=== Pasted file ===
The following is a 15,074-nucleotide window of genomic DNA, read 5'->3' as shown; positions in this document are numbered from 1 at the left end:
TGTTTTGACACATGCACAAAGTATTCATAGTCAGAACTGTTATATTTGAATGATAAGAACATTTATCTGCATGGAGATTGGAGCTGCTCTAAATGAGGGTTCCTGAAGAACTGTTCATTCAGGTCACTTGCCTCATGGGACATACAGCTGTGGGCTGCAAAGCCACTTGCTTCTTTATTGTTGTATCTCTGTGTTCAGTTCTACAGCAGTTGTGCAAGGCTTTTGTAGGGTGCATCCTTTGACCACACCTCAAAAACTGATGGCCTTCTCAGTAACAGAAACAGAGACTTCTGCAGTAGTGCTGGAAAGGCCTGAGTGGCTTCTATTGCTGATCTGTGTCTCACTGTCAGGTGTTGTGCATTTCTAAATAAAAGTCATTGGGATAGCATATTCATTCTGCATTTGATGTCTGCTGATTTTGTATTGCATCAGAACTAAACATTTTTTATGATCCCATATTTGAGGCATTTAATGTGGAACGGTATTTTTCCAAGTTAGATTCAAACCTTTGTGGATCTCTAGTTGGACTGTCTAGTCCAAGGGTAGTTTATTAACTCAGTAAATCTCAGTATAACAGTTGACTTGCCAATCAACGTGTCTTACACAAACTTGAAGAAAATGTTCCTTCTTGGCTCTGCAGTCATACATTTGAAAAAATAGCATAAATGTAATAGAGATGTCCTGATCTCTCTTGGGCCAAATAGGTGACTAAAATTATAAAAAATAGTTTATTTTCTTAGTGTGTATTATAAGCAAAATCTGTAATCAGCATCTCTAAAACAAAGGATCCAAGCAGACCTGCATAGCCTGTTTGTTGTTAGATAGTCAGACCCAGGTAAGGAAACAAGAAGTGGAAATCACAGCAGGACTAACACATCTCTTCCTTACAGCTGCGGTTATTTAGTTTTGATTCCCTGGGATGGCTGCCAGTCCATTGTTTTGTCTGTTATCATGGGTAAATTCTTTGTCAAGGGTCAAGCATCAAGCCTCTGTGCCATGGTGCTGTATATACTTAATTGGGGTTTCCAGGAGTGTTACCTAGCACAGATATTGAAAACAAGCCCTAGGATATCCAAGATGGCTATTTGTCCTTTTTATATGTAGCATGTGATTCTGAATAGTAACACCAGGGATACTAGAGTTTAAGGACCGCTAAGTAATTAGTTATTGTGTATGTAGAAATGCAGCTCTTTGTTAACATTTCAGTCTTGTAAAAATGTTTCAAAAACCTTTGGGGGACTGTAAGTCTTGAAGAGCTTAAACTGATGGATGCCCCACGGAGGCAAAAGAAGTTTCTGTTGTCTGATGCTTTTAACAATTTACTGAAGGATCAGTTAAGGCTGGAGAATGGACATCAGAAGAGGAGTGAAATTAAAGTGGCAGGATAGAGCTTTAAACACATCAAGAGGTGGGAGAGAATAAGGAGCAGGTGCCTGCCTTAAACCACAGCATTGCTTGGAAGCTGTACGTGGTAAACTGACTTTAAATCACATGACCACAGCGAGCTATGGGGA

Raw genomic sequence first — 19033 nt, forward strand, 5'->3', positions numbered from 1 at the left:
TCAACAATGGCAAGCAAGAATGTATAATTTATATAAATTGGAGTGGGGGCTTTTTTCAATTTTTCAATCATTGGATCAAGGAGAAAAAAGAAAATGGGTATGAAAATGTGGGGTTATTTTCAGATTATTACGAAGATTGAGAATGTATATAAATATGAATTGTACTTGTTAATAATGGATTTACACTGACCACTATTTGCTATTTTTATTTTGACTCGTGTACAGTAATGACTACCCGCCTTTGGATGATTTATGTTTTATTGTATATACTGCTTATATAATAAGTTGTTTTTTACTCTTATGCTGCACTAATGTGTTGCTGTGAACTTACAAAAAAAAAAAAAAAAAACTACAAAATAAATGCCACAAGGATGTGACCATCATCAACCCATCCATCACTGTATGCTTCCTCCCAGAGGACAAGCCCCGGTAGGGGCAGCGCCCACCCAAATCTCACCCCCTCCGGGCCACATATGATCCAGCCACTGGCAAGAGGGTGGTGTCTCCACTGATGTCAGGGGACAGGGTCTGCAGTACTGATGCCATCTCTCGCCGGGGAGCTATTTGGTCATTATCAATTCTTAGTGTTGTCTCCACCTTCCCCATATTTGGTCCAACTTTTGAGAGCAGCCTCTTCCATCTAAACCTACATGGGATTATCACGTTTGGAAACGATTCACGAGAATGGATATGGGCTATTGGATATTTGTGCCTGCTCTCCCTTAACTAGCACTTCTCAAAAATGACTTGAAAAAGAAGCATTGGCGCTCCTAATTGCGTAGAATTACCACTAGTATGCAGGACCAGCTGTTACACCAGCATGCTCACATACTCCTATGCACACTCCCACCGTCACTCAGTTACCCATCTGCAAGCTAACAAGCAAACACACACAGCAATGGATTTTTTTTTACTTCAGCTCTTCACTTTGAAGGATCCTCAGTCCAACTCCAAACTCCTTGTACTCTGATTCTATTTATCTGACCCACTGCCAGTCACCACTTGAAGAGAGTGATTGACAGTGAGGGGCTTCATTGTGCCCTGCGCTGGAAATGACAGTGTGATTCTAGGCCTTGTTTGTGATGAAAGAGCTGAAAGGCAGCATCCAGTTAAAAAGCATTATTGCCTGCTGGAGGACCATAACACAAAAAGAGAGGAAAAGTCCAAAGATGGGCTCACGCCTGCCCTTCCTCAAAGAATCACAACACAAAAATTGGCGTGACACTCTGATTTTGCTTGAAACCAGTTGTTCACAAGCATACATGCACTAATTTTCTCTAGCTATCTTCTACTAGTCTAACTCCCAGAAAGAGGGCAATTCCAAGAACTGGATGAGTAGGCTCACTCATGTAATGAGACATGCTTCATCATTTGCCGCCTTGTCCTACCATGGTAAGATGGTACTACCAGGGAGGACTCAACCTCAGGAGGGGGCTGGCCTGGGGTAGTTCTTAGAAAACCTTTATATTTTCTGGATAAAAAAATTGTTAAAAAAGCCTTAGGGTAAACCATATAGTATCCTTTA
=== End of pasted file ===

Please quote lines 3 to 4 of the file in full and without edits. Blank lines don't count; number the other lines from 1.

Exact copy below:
Raw genomic sequence first — 19033 nt, forward strand, 5'->3', positions numbered from 1 at the left:
TCAACAATGGCAAGCAAGAATGTATAATTTATATAAATTGGAGTGGGGGCTTTTTTCAATTTTTCAATCATTGGATCAAGGAGAAAAAAGAAAATGGGTATGAAAATGTGGGGTTATTTTCAGATTATTACGAAGATTGAGAATGTATATAAATATGAATTGTACTTGTTAATAATGGATTTACACTGACCACTATTTGCTATTTTTATTTTGACTCGTGTACAGTAATGACTACCCGCCTTTGGATGATTTATGTTTTATTGTATATACTGCTTATATAATAAGTTGTTTTTTACTCTTATGCTGCACTAATGTGTTGCTGTGAACTTACAAAAAAAAAAAAAAAAAACTACAAAATAAATGCCACAAGGATGTGACCATCATCAACCCATCCATCACTGTATGCTTCCTCCCAGAGGACAAGCCCCGGTAGGGGCAGCGCCCACCCAAATCTCACCCCCTCCGGGCCACATATGATCCAGCCACTGGCAAGAGGGTGGTGTCTCCACTGATGTCAGGGGACAGGGTCTGCAGTACTGATGCCATCTCTCGCCGGGGAGCTATTTGGTCATTATCAATTCTTAGTGTTGTCTCCACCTTCCCCATATTTGGTCCAACTTTTGAGAGCAGCCTCTTCCATCTAAACCTACATGGGATTATCACGTTTGGAAACGATTCACGAGAATGGATATGGGCTATTGGATATTTGTGCCTGCTCTCCCTTAACTAGCACTTCTCAAAAATGACTTGAAAAAGAAGCATTGGCGCTCCTAATTGCGTAGAATTACCACTAGTATGCAGGACCAGCTGTTACACCAGCATGCTCACATACTCCTATGCACACTCCCACCGTCACTCAGTTACCCATCTGCAAGCTAACAAGCAAACACACACAGCAATGGATTTTTTTTTACTTCAGCTCTTCACTTTGAAGGATCCTCAGTCCAACTCCAAACTCCTTGTACTCTGATTCTATTTATCTGACCCACTGCCAGTCACCACTTGAAGAGAGTGATTGACAGTGAGGGGCTTCATTGTGCCCTGCGCTGGAAATGACAGTGTGATTCTAGGCCTTGTTTGTGATGAAAGAGCTGAAAGGCAGCATCCAGTTAAAAAGCATTATTGCCTGCTGGAGGACCATAACACAAAAAGAGAGGAAAAGTCCAAAGATGGGCTCACGCCTGCCCTTCCTCAAAGAATCACAACACAAAAATTGGCGTGACACTCTGATTTTGCTTGAAACCAGTTGTTCACAAGCATACATGCACTAATTTTCTCTAGCTATCTTCTACTAGTCTAACTCCCAGAAAGAGGGCAATTCCAAGAACTGGATGAGTAGGCTCACTCATGTAATGAGACATGCTTCATCATTTGCCGCCTTGTCCTACCATGGTAAGATGGTACTACCAGGGAGGACTCAACCTCAGGAGGGGGCTGGCCTGGGGTAGTTCTTAGAAAACCTTTATATTTTCTGGATAAAAAAATTGTTAAAAAAGCCTTAGGGTAAACCATATAGTATCCTTTA